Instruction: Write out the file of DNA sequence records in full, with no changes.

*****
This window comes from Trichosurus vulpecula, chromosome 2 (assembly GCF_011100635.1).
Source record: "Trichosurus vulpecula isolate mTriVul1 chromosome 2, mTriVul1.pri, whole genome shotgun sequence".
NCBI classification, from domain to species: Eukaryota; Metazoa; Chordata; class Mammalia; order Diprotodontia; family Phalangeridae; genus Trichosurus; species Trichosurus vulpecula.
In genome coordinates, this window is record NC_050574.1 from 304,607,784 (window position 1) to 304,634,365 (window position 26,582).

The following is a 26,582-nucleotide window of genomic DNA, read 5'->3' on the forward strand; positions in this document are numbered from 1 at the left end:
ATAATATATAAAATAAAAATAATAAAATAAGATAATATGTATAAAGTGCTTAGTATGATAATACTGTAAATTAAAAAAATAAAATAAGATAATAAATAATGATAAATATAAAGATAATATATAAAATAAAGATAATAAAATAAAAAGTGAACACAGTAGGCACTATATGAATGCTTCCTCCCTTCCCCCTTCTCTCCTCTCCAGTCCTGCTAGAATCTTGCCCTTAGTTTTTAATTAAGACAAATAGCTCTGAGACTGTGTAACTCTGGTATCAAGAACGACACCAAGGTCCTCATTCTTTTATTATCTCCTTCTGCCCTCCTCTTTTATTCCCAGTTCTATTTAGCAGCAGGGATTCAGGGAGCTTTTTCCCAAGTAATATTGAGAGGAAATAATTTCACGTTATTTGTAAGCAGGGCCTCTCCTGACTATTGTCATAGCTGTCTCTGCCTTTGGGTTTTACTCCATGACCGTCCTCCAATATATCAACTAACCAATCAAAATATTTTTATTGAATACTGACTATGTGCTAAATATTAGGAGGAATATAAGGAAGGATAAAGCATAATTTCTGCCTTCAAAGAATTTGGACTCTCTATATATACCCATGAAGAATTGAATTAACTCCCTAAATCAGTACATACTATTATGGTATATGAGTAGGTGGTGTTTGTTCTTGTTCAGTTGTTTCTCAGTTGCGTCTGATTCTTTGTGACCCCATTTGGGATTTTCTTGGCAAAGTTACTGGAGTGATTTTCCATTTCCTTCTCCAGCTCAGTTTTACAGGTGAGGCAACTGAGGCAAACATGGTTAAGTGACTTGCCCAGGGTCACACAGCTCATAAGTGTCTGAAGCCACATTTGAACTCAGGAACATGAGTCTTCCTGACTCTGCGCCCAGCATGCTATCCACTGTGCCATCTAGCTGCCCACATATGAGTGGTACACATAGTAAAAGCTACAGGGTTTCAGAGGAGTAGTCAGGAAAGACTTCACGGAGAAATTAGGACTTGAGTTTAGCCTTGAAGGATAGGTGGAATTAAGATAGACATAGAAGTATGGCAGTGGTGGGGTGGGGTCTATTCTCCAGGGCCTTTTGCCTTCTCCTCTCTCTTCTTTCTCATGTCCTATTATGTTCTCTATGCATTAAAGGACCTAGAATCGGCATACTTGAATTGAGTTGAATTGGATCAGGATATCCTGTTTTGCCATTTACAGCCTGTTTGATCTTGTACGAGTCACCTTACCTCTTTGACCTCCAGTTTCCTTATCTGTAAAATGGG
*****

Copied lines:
This window comes from Trichosurus vulpecula, chromosome 2 (assembly GCF_011100635.1).
Source record: "Trichosurus vulpecula isolate mTriVul1 chromosome 2, mTriVul1.pri, whole genome shotgun sequence".
NCBI classification, from domain to species: Eukaryota; Metazoa; Chordata; class Mammalia; order Diprotodontia; family Phalangeridae; genus Trichosurus; species Trichosurus vulpecula.
In genome coordinates, this window is record NC_050574.1 from 304,607,784 (window position 1) to 304,634,365 (window position 26,582).

The following is a 26,582-nucleotide window of genomic DNA, read 5'->3' on the forward strand; positions in this document are numbered from 1 at the left end:
ATAATATATAAAATAAAAATAATAAAATAAGATAATATGTATAAAGTGCTTAGTATGATAATACTGTAAATTAAAAAAATAAAATAAGATAATAAATAATGATAAATATAAAGATAATATATAAAATAAAGATAATAAAATAAAAAGTGAACACAGTAGGCACTATATGAATGCTTCCTCCCTTCCCCCTTCTCTCCTCTCCAGTCCTGCTAGAATCTTGCCCTTAGTTTTTAATTAAGACAAATAGCTCTGAGACTGTGTAACTCTGGTATCAAGAACGACACCAAGGTCCTCATTCTTTTATTATCTCCTTCTGCCCTCCTCTTTTATTCCCAGTTCTATTTAGCAGCAGGGATTCAGGGAGCTTTTTCCCAAGTAATATTGAGAGGAAATAATTTCACGTTATTTGTAAGCAGGGCCTCTCCTGACTATTGTCATAGCTGTCTCTGCCTTTGGGTTTTACTCCATGACCGTCCTCCAATATATCAACTAACCAATCAAAATATTTTTATTGAATACTGACTATGTGCTAAATATTAGGAGGAATATAAGGAAGGATAAAGCATAATTTCTGCCTTCAAAGAATTTGGACTCTCTATATATACCCATGAAGAATTGAATTAACTCCCTAAATCAGTACATACTATTATGGTATATGAGTAGGTGGTGTTTGTTCTTGTTCAGTTGTTTCTCAGTTGCGTCTGATTCTTTGTGACCCCATTTGGGATTTTCTTGGCAAAGTTACTGGAGTGATTTTCCATTTCCTTCTCCAGCTCAGTTTTACAGGTGAGGCAACTGAGGCAAACATGGTTAAGTGACTTGCCCAGGGTCACACAGCTCATAAGTGTCTGAAGCCACATTTGAACTCAGGAACATGAGTCTTCCTGACTCTGCGCCCAGCATGCTATCCACTGTGCCATCTAGCTGCCCACATATGAGTGGTACACATAGTAAAAGCTACAGGGTTTCAGAGGAGTAGTCAGGAAAGACTTCACGGAGAAATTAGGACTTGAGTTTAGCCTTGAAGGATAGGTGGAATTAAGATAGACATAGAAGTATGGCAGTGGTGGGGTGGGGTCTATTCTCCAGGGCCTTTTGCCTTCTCCTCTCTCTTCTTTCTCATGTCCTATTATGTTCTCTATGCATTAAAGGACCTAGAATCGGCATACTTGAATTGAGTTGAATTGGATCAGGATATCCTGTTTTGCCATTTACAGCCTGTTTGATCTTGTACGAGTCACCTTACCTCTTTGACCTCCAGTTTCCTTATCTGTAAAATGGG